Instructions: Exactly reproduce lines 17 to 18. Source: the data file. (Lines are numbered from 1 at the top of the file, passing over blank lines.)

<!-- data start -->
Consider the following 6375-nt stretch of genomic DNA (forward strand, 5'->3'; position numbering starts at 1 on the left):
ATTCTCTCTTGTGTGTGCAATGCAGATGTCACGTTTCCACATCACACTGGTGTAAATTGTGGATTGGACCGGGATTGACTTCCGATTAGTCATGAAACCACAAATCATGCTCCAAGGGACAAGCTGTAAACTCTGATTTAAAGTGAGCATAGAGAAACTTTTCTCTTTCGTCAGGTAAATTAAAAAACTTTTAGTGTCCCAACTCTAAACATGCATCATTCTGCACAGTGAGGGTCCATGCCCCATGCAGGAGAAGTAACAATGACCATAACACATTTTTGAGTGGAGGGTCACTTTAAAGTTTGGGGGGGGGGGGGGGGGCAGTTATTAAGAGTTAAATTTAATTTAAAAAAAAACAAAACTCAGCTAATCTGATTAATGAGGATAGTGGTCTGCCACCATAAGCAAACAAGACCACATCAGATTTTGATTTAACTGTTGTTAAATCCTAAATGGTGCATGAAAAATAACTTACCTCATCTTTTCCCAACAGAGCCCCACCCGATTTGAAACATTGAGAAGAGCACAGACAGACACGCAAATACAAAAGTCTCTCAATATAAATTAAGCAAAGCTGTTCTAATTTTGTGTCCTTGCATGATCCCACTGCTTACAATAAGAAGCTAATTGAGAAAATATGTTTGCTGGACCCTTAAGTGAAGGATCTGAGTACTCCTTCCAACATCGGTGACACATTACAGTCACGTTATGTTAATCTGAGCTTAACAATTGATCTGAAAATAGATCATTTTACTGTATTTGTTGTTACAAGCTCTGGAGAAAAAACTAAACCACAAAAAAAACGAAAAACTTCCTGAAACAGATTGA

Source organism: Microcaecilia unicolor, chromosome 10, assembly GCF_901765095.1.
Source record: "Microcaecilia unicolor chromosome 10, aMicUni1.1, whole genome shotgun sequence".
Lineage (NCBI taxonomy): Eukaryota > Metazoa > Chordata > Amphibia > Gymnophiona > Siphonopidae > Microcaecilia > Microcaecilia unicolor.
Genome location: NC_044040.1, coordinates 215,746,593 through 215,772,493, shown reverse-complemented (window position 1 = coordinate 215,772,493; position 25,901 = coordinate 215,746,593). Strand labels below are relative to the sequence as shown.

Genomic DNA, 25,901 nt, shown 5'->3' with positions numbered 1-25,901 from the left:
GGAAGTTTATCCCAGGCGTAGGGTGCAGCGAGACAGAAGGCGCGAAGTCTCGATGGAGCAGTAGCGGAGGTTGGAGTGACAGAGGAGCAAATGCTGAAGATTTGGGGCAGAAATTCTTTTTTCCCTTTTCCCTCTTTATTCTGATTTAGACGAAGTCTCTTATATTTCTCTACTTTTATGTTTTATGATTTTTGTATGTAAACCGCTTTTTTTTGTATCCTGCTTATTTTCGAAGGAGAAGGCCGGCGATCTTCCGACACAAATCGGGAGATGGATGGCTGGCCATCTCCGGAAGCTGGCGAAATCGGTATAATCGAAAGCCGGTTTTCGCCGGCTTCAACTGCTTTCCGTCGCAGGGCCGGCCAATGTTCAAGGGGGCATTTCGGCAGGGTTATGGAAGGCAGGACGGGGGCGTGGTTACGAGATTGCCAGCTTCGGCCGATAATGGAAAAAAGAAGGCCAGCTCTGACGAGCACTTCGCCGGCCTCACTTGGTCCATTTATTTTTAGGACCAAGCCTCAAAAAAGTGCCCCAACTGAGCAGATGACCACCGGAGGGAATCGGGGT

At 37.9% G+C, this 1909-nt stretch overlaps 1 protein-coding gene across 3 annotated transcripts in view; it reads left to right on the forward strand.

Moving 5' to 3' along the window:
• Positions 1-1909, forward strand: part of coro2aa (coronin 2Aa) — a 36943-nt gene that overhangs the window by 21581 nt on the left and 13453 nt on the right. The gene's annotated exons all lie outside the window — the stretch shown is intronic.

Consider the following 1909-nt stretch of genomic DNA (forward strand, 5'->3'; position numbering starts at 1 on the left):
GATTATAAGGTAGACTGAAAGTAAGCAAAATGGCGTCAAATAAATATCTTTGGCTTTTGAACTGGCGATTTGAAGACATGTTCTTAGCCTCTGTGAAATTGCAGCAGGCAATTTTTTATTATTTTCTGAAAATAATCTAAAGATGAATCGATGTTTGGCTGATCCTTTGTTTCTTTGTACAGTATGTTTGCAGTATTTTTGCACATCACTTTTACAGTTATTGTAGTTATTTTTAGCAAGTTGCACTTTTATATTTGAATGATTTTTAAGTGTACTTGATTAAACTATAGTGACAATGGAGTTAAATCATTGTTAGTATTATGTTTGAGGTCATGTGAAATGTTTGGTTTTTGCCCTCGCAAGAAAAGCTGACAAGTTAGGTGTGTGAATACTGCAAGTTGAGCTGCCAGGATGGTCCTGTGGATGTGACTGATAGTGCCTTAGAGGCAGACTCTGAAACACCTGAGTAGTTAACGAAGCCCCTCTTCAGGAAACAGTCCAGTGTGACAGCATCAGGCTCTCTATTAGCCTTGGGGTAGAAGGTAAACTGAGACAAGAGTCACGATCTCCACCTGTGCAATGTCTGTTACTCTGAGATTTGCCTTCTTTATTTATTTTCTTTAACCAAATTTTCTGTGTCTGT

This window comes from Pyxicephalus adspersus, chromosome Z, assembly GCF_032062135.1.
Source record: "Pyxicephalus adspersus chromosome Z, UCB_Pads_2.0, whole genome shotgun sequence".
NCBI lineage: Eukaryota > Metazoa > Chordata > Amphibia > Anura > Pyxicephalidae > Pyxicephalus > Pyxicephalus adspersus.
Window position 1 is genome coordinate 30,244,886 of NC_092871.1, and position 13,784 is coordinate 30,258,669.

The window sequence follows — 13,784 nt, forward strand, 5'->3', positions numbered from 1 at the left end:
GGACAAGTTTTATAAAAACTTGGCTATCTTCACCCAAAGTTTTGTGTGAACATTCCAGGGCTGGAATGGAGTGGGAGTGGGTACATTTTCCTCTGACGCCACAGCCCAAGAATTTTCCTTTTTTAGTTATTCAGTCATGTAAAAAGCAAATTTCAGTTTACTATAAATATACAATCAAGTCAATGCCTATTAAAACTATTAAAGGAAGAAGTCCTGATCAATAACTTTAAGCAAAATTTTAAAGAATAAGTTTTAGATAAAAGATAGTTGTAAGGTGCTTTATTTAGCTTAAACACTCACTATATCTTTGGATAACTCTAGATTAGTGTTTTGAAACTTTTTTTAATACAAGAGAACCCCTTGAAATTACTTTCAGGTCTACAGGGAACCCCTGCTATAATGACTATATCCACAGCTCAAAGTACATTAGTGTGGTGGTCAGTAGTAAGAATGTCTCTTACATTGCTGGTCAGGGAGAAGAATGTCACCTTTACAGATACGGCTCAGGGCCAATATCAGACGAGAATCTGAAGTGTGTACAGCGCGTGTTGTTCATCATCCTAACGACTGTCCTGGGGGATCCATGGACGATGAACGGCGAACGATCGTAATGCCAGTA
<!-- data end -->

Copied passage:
Window position 1 is genome coordinate 30,244,886 of NC_092871.1, and position 13,784 is coordinate 30,258,669.

The window sequence follows — 13,784 nt, forward strand, 5'->3', positions numbered from 1 at the left end: